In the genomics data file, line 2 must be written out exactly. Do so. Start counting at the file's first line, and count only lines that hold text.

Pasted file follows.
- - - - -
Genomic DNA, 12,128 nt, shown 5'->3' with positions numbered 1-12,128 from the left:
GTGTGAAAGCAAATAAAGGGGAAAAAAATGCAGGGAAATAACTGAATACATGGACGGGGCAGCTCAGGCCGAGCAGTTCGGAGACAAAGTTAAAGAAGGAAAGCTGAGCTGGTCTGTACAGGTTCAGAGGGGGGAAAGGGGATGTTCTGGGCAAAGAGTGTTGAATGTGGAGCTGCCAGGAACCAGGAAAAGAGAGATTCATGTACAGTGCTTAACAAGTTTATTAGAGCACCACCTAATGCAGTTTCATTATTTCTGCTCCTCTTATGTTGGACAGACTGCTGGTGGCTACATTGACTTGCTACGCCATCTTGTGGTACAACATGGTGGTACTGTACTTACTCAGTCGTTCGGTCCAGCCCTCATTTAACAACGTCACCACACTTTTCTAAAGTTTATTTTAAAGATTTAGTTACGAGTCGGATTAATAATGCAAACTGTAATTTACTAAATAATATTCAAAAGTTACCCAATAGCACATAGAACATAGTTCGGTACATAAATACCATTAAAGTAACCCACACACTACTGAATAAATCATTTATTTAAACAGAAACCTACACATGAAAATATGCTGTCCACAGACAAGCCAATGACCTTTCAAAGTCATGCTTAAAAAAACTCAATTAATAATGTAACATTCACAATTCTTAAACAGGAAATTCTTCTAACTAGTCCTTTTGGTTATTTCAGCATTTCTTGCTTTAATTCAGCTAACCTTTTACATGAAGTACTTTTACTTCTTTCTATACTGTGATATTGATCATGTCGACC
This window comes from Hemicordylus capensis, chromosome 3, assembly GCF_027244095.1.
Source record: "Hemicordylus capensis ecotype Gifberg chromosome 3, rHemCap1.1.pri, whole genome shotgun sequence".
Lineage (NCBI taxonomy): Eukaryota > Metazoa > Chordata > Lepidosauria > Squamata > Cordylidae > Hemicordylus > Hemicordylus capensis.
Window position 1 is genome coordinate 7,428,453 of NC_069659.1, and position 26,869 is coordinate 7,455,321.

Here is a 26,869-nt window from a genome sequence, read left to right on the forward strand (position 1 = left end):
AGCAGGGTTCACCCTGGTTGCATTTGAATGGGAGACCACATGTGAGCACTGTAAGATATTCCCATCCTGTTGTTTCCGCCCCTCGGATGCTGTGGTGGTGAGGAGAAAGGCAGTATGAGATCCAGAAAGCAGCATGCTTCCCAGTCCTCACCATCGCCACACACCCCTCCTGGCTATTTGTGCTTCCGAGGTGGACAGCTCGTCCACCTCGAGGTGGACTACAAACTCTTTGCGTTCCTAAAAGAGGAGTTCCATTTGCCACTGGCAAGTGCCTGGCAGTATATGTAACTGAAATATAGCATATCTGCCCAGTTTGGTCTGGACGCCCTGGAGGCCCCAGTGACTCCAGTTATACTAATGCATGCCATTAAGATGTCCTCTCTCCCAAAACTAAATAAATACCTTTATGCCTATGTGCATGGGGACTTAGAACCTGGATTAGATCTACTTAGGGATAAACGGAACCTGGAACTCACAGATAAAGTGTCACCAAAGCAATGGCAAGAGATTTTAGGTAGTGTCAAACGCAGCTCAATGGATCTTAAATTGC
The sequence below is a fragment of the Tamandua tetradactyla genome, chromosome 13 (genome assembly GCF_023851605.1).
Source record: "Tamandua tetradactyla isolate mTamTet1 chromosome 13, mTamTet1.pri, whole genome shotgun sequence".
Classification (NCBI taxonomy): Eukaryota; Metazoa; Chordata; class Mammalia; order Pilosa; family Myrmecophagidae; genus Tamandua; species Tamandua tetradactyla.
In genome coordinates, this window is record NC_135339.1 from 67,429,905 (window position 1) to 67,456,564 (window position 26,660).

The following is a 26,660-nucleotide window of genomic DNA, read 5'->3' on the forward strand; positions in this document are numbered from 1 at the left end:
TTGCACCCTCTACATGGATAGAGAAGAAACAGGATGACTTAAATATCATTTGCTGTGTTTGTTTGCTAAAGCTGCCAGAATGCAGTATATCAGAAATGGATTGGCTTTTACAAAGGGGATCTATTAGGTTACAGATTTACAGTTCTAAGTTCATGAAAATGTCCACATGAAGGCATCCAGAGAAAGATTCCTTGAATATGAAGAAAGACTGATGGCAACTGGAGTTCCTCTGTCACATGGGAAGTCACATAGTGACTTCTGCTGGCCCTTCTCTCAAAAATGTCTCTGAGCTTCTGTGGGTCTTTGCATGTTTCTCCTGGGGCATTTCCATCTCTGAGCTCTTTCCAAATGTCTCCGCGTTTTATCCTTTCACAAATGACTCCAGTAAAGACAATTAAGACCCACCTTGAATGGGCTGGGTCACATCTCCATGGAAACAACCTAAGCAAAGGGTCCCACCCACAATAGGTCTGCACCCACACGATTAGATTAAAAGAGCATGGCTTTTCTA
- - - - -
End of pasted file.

GTGTGAAAGCAAATAAAGGGGAAAAAAATGCAGGGAAATAACTGAATACATGGACGGGGCAGCTCAGGCCGAGCAGTTCGGAGACAAAGTTAAAGAAGGAAAGCTGAGCTGGTCTGTACAGGTTCAGAGGGGGGAAAGGGGATGTTCTGGGCAAAGAGTGTTGAATGTGGAGCTGCCAGGAACCAGGAAAAGAGAGATTCATGTACAGTGCTTAACAAGTTTATTAGAGCACCACCTAATGCAGTTTCATTATTTCTGCTCCTCTTATGTTGGACAGACTGCTGGTGGCTACATTGACTTGCTACGCCATCTTGTGGTACAACATGGTGGTACTGTACTTACTCAGTCGTTCGGTCCAGCCCTCATTTAACAACGTCACCACACTTTTCTAAAGTTTATTTTAAAGATTTAGTTACGAGTCGGATTAATAATGCAAACTGTAATTTACTAAATAATATTCAAAAGTTACCCAATAGCACATAGAACATAGTTCGGTACATAAATACCATTAAAGTAACCCACACACTACTGAATAAATCATTTATTTAAACAGAAACCTACACATGAAAATATGCTGTCCACAGACAAGCCAATGACCTTTCAAAGTCATGCTTAAAAAAACTCAATTAATAATGTAACATTCACAATTCTTAAACAGGAAATTCTTCTAACTAGTCCTTTTGGTTATTTCAGCATTTCTTGCTTTAATTCAGCTAACCTTTTACATGAAGTACTTTTACTTCTTTCTATACTGTGATATTGATCATGTCGACC